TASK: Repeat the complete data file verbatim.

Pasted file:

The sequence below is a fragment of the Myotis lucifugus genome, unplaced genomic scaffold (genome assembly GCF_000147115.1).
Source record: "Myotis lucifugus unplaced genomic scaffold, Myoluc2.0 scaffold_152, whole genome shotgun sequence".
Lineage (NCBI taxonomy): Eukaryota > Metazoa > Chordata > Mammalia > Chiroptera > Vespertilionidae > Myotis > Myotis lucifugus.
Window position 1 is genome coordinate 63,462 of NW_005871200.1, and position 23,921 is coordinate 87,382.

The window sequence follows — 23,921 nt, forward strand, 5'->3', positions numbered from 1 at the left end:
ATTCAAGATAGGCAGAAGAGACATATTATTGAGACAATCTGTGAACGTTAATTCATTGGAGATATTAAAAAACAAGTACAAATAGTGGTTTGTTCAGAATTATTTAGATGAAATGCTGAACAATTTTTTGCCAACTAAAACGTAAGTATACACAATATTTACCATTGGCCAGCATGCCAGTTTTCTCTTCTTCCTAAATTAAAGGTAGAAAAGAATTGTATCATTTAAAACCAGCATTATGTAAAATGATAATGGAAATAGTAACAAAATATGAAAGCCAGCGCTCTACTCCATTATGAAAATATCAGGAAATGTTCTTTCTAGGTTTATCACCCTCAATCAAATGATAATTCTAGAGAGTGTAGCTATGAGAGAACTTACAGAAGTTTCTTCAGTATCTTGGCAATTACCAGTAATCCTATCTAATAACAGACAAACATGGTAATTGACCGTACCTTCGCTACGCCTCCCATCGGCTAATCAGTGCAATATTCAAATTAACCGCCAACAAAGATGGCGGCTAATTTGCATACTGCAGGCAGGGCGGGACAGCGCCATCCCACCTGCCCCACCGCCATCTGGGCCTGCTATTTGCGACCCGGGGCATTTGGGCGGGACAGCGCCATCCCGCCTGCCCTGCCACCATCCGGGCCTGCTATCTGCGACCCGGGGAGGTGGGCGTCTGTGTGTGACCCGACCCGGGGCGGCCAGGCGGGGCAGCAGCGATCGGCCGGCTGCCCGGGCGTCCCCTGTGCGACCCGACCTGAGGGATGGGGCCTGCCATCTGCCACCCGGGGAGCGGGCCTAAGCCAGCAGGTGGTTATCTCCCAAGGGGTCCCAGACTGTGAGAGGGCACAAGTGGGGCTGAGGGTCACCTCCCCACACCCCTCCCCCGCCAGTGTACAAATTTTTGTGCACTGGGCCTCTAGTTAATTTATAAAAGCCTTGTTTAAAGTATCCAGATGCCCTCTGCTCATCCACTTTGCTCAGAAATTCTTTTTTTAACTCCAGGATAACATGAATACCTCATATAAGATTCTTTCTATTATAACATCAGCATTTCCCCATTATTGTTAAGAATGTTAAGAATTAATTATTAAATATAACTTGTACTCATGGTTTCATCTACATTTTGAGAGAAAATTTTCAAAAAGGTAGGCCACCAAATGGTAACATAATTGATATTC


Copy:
The sequence below is a fragment of the Myotis lucifugus genome, unplaced genomic scaffold (genome assembly GCF_000147115.1).
Source record: "Myotis lucifugus unplaced genomic scaffold, Myoluc2.0 scaffold_152, whole genome shotgun sequence".
Lineage (NCBI taxonomy): Eukaryota > Metazoa > Chordata > Mammalia > Chiroptera > Vespertilionidae > Myotis > Myotis lucifugus.
Window position 1 is genome coordinate 63,462 of NW_005871200.1, and position 23,921 is coordinate 87,382.

The window sequence follows — 23,921 nt, forward strand, 5'->3', positions numbered from 1 at the left end:
ATTCAAGATAGGCAGAAGAGACATATTATTGAGACAATCTGTGAACGTTAATTCATTGGAGATATTAAAAAACAAGTACAAATAGTGGTTTGTTCAGAATTATTTAGATGAAATGCTGAACAATTTTTTGCCAACTAAAACGTAAGTATACACAATATTTACCATTGGCCAGCATGCCAGTTTTCTCTTCTTCCTAAATTAAAGGTAGAAAAGAATTGTATCATTTAAAACCAGCATTATGTAAAATGATAATGGAAATAGTAACAAAATATGAAAGCCAGCGCTCTACTCCATTATGAAAATATCAGGAAATGTTCTTTCTAGGTTTATCACCCTCAATCAAATGATAATTCTAGAGAGTGTAGCTATGAGAGAACTTACAGAAGTTTCTTCAGTATCTTGGCAATTACCAGTAATCCTATCTAATAACAGACAAACATGGTAATTGACCGTACCTTCGCTACGCCTCCCATCGGCTAATCAGTGCAATATTCAAATTAACCGCCAACAAAGATGGCGGCTAATTTGCATACTGCAGGCAGGGCGGGACAGCGCCATCCCACCTGCCCCACCGCCATCTGGGCCTGCTATTTGCGACCCGGGGCATTTGGGCGGGACAGCGCCATCCCGCCTGCCCTGCCACCATCCGGGCCTGCTATCTGCGACCCGGGGAGGTGGGCGTCTGTGTGTGACCCGACCCGGGGCGGCCAGGCGGGGCAGCAGCGATCGGCCGGCTGCCCGGGCGTCCCCTGTGCGACCCGACCTGAGGGATGGGGCCTGCCATCTGCCACCCGGGGAGCGGGCCTAAGCCAGCAGGTGGTTATCTCCCAAGGGGTCCCAGACTGTGAGAGGGCACAAGTGGGGCTGAGGGTCACCTCCCCACACCCCTCCCCCGCCAGTGTACAAATTTTTGTGCACTGGGCCTCTAGTTAATTTATAAAAGCCTTGTTTAAAGTATCCAGATGCCCTCTGCTCATCCACTTTGCTCAGAAATTCTTTTTTTAACTCCAGGATAACATGAATACCTCATATAAGATTCTTTCTATTATAACATCAGCATTTCCCCATTATTGTTAAGAATGTTAAGAATTAATTATTAAATATAACTTGTACTCATGGTTTCATCTACATTTTGAGAGAAAATTTTCAAAAAGGTAGGCCACCAAATGGTAACATAATTGATATTC